You can develop stronger friendships with the friends you already have, and make new ones by doing just a few simple things. Friendships can be incredibly rewarding and lasting, but we often take our friends and the things we love about them for granted. This can result in friendships that feel one-sided or like they’re missing something. It may seem like your only option is to move on and find better friends who will appreciate you more, but that’s not true at all!
Do you sometimes feel like your friends are fair-weather friends or more like acquaintances? Perhaps they don't realize that you desire a closer relationship. To have a true friend, you have to be one yourself.
Here are some ways to develop stronger friendships so you can appreciate your friends more and have them appreciate you as well.
The Importance of Friendship
A great friendship is a blessing and most of us want one—but why? A solid friend can be invaluable in life, providing emotional support during hard times and celebrating with you when things are going well. It also doesn’t hurt that friends often become lifelong confidants and mentors. But there’s more to it than that. Studies show that true friendships help us live longer and even healthier lives.
Developing these characteristics will help you strengthen your friendships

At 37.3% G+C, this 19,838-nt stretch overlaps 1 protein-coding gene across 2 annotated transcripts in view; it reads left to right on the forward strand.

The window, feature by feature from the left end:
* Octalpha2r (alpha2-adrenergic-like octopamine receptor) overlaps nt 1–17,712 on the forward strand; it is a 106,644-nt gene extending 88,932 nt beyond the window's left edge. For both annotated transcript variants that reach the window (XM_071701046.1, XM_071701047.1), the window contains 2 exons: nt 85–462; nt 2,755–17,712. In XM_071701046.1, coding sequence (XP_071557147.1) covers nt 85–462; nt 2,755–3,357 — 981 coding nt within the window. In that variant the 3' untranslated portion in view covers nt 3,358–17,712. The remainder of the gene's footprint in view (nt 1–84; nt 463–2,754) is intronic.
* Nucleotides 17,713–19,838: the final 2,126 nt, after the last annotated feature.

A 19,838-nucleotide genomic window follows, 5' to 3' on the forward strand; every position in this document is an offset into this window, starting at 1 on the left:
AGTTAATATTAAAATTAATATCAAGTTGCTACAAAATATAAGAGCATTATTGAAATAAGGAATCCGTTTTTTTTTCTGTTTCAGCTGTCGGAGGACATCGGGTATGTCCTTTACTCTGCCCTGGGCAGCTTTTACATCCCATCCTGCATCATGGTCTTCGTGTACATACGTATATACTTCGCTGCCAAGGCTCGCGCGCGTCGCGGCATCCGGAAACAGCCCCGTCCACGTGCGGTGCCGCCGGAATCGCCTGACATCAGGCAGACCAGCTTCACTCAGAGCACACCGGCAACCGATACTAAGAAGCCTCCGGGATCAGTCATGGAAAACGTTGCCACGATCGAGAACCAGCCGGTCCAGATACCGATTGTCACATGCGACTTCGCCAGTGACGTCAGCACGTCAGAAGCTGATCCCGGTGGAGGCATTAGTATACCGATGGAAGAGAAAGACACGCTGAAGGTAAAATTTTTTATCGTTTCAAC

Develop the art of listening well
Though it seems obvious, being a good listener is one of the most important parts of friendship. When you're listening to a friend, show that you're interested in what he or she has to say. In other words, put down your phone, and don't be afraid to acknowledge what is being said. You can also ask questions as a way of showing interest.
Sometimes, just listening attentively to your friends will make them feel better about the challenges they're facing. To listen well is to imbibe what is being said without thinking of what you're going to say in response.
Perhaps when you listen, you're even thinking of how you're going to offload your own troubles onto your friend after they stop talking about theirs.
That may be the last thing your friend needs. Listening well means refraining from interrupting your friends and giving them your full attention.
Honesty is essential in close friendships
Many people are dishonest in their relationships. They don’t want to hurt other people’s feelings or they are afraid that their friends will judge them. It is important to realize that it takes courage and strength of character to be honest with your friends, family, and acquaintances. When you can accept criticism for what it is (constructive criticism) instead of taking it personally, then you can grow as a person and strengthen your friendships.
True friendship isn't dependent on your saying “yes” all the time and overlooking your friend's faults. Of course, while you're tolerant of their idiosyncrasies, you'll also want to support your friends in their personal development.
For instance, if you feel a friend drinks or smokes too much, you can tell him so. Offer some words of wisdom. Most of all set a good example.